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Re: Put more than 20% down on a house?

Post by rgs92 » Sat Oct 20, 2018 5:45 pm

In the Atlanta area, those property taxes are about right. I am familiar with them from house-searching.
So what you say sounds right on target. Taxes are rarely above $8,000 a year. The ATL is a great place to buy a house.

Ha ha, I'm thinking of moving to the ATL just for that reason, especially in retirement. (And there are nice tax breaks down the line for seniors who are getting up there in years.)

(Actually, Manhattan and SF are fairly cheap on property taxes. It's the NY Metro Suburbs that have killer taxes, like $20,000-$30,000 a year for far-from-mansion houses. In CA, Prop 13 limits taxes to 1% of the sales price, but if the sales price is $2 million, you have a hefty $20,000 tax bill. But that's a whole 'nother world).

So I repeat, IMHO you are doing great, and actually I would go with the 30-year even at 5% and invest more in a regular old 3-funder or 2-funder or VBIAX, vang. balanced index over time with any extra money.

(The nice 5% stock and bond pullback makes that tempting, but that's from a market timing standpoint, a big no-no here of course. But it could be worse you know.)

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Re: Put more than 20% down on a house?

Post by TropikThunder » Sat Oct 20, 2018 7:00 pm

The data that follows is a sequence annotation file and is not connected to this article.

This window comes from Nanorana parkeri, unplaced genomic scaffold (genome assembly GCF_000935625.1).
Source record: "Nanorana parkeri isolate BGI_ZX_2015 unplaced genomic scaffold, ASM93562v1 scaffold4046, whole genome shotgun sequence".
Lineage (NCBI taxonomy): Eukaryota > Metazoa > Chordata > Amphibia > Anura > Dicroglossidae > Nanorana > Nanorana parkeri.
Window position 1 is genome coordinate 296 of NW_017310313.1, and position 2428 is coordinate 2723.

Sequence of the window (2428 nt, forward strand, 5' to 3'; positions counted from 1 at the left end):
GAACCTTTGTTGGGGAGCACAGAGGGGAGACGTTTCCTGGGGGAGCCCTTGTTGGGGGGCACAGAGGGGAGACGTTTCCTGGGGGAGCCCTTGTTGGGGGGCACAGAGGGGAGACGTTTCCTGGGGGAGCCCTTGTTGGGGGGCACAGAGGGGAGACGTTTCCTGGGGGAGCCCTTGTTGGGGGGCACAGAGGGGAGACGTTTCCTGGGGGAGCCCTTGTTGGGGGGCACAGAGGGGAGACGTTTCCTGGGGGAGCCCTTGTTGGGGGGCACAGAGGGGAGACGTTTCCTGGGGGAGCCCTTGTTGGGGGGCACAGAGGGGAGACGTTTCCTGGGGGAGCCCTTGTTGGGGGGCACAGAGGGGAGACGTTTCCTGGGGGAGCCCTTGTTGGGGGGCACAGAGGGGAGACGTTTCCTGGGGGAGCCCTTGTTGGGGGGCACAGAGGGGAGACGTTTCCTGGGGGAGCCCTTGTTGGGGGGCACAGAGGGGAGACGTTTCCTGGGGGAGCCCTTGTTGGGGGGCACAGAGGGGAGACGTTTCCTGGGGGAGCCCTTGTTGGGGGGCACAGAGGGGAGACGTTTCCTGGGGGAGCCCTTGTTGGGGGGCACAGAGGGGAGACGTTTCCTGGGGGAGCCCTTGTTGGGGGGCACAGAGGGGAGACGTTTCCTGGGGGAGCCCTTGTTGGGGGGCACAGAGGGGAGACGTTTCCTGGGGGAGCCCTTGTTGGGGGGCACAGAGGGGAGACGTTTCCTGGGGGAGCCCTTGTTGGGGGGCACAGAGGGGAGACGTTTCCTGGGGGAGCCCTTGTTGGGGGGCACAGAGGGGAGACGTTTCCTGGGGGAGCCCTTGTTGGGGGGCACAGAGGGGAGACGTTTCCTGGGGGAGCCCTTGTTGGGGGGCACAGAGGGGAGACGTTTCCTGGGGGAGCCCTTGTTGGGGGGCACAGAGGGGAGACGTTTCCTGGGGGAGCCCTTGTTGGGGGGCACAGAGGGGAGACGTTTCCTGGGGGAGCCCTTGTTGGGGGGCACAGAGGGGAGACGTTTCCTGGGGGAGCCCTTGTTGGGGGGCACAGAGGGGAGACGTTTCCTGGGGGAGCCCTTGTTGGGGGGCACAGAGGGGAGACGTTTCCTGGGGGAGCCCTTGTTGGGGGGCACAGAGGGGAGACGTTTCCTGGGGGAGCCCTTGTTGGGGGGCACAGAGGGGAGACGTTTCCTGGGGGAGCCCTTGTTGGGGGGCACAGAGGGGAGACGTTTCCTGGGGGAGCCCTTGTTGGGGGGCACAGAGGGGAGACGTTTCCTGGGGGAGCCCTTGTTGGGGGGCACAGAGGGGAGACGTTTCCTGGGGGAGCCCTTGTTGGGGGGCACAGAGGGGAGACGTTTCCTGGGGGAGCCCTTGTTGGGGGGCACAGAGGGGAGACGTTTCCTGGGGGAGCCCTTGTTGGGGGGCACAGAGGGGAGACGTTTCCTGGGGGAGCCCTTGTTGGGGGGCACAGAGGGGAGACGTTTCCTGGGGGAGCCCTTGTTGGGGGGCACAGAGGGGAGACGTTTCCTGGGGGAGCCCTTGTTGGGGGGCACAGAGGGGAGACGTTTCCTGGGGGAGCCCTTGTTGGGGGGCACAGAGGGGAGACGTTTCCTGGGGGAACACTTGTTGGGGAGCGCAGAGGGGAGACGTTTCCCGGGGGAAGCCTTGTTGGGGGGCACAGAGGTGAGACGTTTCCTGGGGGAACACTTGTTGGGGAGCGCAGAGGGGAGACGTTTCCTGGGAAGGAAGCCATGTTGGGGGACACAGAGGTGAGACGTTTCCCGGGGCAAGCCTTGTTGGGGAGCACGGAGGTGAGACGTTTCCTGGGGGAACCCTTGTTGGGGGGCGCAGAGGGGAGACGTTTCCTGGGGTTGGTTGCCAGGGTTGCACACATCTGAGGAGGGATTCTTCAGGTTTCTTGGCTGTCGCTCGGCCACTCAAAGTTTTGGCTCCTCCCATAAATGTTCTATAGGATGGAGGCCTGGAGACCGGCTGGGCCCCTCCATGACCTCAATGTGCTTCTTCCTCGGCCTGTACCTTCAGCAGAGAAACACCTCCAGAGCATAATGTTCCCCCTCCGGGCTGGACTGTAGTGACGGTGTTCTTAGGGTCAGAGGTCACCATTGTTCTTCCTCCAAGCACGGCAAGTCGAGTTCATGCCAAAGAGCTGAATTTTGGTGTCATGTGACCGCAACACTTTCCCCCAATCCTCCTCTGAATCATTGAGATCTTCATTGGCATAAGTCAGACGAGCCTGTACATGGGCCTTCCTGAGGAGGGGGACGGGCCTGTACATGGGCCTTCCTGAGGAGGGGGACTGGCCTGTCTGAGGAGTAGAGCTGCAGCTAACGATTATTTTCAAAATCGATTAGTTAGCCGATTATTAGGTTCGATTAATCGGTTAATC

gadoc wrote:
Sat Oct 20, 2018 2:08 pm
I'm actually not sure if that would be my exact property tax that is due. Is there anyway to find out for a new build vs a 1-2 yr old house? Is this public record, if so where do I find it. 2k a month sounds insane for property tax but i'm assuming it would be that high in the bay area or manhattan.
The tax rate will be public record, and you can find it at the county appraisers website. Another commenter suggested you live in Georgia, so I randomly chose a house for sale on Redfin in Decatur [3,500 sq ft 4/4 with a $699,000 selling price] and looked up it's address on the DeKalb county tax assessor website. According to that, the house appraised for $591,000 and had a 2018 tax bill of $10,766 [equivalent to $18.22 per $1,000 appraised value, or 1.822%]. So, the tax rates and tax bills for residences are public record, and you can look yours up (frankly, you can look anyone's up if you know the street address).